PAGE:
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Natural Flu Fighters
- Symptoms usually last up to a week, after which most people will return to health.
- The first step is to aim to avoid getting the flu in the first place. Wash your hands regularly in soap and water. Keep yourself fit, get enough sleep, and try to keep your stress levels in check.
The flu, or influenza as is more officially known, is a contagious and unpleasant disease which is particularly dangerous for vulnerable groups of people such as the young and elderly. It is made all the more deadly if it is accompanied by a secondary disease such as pneumonia. In 1918, in a global pandemic, over 40 million people died. In general the flu will leave you feeling weak, with aching joints, sore throat, and cough. It is more extreme than a cold in that it is often accompanied by a fever. Symptoms usually last up to a week, after which most people will return to health.
The first step is to aim to avoid getting the flu in the first place. Wash your hands regularly in soap and water. Keep yourself fit, get enough sleep, and try to keep your stress levels in check. The flu is more common in the winter as people tend to spend more time indoors together.
Is there anything you can do once you are feeling unwell?
This article will look specifically at recommendations based on everyday natural remedies to help combat the flu. It should be noted that the flu is a virus, and hence antibiotics will not be of help in any case.
A quick look on-line suggests a range of strategies for combating the flu. Everybody has their own personal favourite. One popular remedy is elderberry which is said to combat the flu virus by preventing it from damaging the cell walls in your body. Research done at a Kibbutz in Israel seemed to suggest that those taking elderberry recovered far quicker than those who did not.
However, many of the claims made for natural flu remedies remain to be conclusively demonstrated. Even the most common advice of taking vitamin C has been shown neither to significantly affect duration nor the severity of symptoms. On the other hand Vitamin C is known to be essential in boosting your immune system. Hence the advice which follows could be useful for your general health even if it does not relieve all of your flu symptoms.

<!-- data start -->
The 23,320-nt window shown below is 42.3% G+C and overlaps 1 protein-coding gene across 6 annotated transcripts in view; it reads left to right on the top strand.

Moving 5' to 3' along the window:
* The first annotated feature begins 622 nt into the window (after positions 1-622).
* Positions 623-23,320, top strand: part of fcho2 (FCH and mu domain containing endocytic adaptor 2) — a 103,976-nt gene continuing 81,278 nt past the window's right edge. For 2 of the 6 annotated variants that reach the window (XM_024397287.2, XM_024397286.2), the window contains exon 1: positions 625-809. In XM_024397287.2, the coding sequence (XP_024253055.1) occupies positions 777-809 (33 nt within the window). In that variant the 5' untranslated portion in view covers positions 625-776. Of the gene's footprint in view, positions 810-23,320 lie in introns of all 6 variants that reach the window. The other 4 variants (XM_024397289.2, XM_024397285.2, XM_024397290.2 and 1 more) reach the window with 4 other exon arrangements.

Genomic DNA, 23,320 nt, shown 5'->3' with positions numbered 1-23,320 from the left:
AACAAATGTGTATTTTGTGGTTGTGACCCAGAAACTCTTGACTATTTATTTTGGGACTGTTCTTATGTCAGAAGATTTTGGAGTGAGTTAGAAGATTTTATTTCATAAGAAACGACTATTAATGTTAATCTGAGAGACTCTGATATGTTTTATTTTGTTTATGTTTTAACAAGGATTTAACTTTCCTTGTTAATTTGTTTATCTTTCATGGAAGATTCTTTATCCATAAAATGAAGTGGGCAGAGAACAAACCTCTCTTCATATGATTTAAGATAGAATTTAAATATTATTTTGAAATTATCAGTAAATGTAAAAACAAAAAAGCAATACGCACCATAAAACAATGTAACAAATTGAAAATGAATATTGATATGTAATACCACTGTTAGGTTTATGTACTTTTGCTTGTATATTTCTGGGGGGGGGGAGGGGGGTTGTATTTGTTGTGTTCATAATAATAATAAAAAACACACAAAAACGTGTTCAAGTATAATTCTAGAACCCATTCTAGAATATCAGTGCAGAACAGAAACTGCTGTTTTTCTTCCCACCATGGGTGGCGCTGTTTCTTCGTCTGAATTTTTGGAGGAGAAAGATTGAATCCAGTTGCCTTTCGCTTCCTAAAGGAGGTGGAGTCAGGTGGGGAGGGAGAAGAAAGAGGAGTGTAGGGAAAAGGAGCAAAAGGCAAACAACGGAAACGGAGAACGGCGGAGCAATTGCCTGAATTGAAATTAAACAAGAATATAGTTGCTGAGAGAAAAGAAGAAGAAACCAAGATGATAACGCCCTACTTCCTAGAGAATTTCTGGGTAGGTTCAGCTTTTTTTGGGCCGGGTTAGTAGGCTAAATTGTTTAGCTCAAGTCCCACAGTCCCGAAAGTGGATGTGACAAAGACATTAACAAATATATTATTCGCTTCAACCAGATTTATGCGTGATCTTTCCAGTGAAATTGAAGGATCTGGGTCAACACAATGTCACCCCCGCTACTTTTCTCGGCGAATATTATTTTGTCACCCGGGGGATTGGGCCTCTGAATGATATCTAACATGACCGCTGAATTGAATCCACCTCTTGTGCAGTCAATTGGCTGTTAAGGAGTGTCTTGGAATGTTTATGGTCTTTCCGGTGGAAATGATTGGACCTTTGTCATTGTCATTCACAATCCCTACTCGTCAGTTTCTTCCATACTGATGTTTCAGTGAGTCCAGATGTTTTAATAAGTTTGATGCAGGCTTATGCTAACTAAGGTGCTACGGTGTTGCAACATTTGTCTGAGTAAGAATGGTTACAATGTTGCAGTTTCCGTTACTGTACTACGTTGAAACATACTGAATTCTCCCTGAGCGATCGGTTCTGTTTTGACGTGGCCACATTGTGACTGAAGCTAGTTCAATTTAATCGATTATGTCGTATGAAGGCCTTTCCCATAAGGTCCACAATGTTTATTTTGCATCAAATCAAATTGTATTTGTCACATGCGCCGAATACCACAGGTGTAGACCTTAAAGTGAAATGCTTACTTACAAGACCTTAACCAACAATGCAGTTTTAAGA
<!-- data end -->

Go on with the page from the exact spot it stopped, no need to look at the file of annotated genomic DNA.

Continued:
1. Eat plenty of fresh fruit and vegetables which contain vitamin C. Natural sources of vitamin C are citrus fruits such as oranges, lemons and grapefruit, as well as broccoli and red peppers. Remember the RDA (recommended daily amount) is 75mg, some people think that larger doses can be of some benefit.
2. Foods that contain zinc are said to help with production of your body’s T-cells which are used in the fight against infections. So you should include beef, pork, oysters and dairy products in your diet. Zinc is also available as lozenges which can help with nasal congestion, coughs and sore throats.
3. Vegetables containing carotenes are helpful in mucus production. Mucus, which lines your throat and nose, is your body’s first line of defence in preventing diseases entering the body. So this means eating vegetables such as carrots, spinach, butter nut squash and sweet potatoes.
4. Vitamin E can also help your immune system. Vitamin E is found is seeds and nuts. Again this will help your body’s immune function. Be aware though that if you are dieting these sources can be high in calories!
5. Last but not least is the good old fashioned cup of tea. Both green and black tea contains L-theanine which again aids your T-cell production. It is important to make sure that you get plenty of fluids whilst recovering from the flu.
With all the above you should be careful with dosage amounts. More is not always better. For example too much zinc is known to suppress a person’s immunity.
The information supplied in this article is not to be considered as medical advice and is for educational purposes only.
|Flu19 Jan 2009|